Changes in Subunits Mediating Tonic Inhibition

Inhibition via GABAA receptors comprises phasic inhibition by activating GABAA receptors at the synapse and tonic inhibition by stimulating high affinity GABAA receptors located at peri- and extrasynaptic sites (Mohler et al., 1996; Semyanov et al., 2004; Farrant and Nusser, 2005). Tonic inhibition is responsible for about 75% of the total inhibitory charge received by hippocampal principal neurons (Mody and Pearce, 2004). Receptors containing the γ2-subunit are mainly located within the synaptic cleft and thus primarily are involved in generation of phasic inhibition. Key components of GABAA receptors implicated in tonic inhibition in the DG and hippocampus proper are subunits α5, α4, and δ (Nusser et al., 1998; Caraiscos et al., 2004). Additionally, subunit α4 is considered to be the main partner of the δ-subunit in the thalamus and forebrain (Sur et al., 1999). Epilepsy-induced decreased expression of GABAA receptor subunits δ and α5 notably in the DG and sectors CA1 and CA3, respectively, were observed in different animal models of epilepsy including the KA model, mouse and rat models of pilocarpine injection, kindling, and electrically induced status epilepticus (Schwarzer et al., 1997; Tsunashima et al., 1997; Fritschy et al., 1999; Houser and Esclapez, 2003; Peng et al., 2004; Nishimura et al., 2005). Here, we report that epilepsy-induced reduction of α5- and δ-subunit mRNA expression is not restricted to the DG and hippocampus proper, but is also present in the subiculum and in the entorhinal and perirhinal cortices.

Down-regulation of GABAA receptor subunits that usually mediate tonic inhibition under control conditions may result in weakened or diminished tonic inhibition in the particular region. Surprisingly, however, GABA-mediated tonic inhibition in the hippocampus and DG seems to be preserved or even increased despite the reduced expression of the respective GABAA receptor subunits (Scimemi et al., 2005; Zhang et al., 2007; Zhan and Nadler, 2009; Rajasekaran et al., 2010). The cause for the apparent lack of effect of decreased expression of subunits that mediate tonic inhibition (α5 and δ) is not yet clear. A possible explanation may be a change in the composition of GABAA receptors mediating tonic inhibition. This may also include a translocation of γ2-subunit containing receptors typically found within the synapse to extra- or perisynaptic sites, or the formation (up-regulation) of extrasynaptic receptors containing only α- and β-subunits, or a compensatory up-regulation of α4 subunits assembling to α4βγ2 receptors (Mortensen and Smart, 2006; Zhang et al., 2007). Here we found neurochemical evidence for a substitution in the expression of subunit δ by γ2, and for a (almost general) loss in subunit α5 and a (restricted) gain in subunit α4.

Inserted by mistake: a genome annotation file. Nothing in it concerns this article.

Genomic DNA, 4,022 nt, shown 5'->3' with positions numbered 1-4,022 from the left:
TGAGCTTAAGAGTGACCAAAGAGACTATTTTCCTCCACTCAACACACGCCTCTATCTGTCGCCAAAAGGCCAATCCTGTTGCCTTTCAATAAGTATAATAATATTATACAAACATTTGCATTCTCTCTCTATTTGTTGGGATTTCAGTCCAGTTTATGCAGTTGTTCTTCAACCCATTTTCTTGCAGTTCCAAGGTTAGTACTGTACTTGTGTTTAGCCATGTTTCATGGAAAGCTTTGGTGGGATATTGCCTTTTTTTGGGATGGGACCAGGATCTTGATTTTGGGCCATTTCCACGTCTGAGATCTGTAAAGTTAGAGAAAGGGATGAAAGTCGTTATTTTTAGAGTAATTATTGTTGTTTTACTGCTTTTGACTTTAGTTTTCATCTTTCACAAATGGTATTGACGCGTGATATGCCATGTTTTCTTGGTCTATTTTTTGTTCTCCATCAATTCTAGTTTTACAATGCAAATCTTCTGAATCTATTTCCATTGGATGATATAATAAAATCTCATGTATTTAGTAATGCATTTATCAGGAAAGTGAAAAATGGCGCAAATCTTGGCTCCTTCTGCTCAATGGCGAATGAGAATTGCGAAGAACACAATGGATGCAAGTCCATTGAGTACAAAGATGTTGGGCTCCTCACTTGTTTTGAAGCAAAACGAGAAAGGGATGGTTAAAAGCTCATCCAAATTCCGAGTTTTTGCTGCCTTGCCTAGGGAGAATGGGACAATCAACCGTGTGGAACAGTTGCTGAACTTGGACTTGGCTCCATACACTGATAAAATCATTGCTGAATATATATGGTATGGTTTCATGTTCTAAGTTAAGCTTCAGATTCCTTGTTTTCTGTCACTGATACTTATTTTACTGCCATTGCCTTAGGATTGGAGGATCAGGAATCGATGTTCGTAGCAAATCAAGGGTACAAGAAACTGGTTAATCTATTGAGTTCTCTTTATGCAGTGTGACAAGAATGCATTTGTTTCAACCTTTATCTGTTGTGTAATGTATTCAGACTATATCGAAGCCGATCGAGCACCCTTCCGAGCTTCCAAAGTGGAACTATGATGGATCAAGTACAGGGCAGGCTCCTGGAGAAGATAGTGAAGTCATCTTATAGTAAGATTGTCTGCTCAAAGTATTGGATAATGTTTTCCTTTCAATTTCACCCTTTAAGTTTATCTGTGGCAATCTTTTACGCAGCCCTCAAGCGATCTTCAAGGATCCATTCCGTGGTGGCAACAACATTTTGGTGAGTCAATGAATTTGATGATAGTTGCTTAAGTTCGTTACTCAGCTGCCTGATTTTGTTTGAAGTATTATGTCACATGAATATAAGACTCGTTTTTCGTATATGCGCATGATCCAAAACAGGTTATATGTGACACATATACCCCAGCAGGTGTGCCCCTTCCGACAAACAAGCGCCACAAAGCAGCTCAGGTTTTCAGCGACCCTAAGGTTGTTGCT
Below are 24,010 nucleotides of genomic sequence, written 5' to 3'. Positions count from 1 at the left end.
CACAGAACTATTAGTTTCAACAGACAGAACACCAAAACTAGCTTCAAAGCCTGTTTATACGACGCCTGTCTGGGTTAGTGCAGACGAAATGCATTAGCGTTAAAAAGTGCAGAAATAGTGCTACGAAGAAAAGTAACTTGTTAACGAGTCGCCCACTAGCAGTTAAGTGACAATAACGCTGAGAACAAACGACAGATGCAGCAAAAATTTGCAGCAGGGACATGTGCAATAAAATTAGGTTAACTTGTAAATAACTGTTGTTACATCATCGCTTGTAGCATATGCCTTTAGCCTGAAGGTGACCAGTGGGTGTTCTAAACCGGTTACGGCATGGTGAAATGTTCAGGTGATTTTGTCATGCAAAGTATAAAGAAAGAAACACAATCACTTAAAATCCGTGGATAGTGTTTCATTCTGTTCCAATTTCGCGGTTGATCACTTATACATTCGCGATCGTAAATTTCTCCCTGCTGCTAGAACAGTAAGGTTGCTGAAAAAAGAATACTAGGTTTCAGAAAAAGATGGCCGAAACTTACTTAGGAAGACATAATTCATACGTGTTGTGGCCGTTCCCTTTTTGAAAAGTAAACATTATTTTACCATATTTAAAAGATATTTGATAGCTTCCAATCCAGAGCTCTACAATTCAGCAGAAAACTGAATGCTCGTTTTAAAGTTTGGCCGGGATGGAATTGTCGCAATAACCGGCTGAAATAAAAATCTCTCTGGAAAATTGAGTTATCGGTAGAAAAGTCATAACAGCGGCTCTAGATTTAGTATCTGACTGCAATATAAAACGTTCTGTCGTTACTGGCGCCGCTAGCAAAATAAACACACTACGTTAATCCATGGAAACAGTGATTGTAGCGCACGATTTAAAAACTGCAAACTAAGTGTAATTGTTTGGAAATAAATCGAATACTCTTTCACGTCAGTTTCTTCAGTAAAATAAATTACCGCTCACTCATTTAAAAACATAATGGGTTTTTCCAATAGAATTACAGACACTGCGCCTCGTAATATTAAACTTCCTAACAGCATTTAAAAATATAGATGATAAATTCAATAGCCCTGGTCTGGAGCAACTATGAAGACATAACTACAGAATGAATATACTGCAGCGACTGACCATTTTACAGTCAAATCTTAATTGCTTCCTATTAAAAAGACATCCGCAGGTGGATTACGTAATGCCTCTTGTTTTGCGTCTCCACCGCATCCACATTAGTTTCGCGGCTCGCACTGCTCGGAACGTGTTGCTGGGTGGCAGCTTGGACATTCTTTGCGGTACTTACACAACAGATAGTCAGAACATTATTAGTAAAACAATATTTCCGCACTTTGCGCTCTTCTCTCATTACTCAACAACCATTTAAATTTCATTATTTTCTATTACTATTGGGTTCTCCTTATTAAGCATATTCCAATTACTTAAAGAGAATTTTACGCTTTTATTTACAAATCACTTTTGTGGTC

In conclusion, our data demonstrate considerable changes in the expression of most GABAA receptor subunits in parahippocampal areas including the subiculum, the EC and the PRC. These changes are often consistent with those observed in the DG and hippocampus proper. Notably subunits α5 and δ are down-regulated in most areas, whereas up-regulation was observed for subunits γ2 and α4.

Conflict of Interest Statement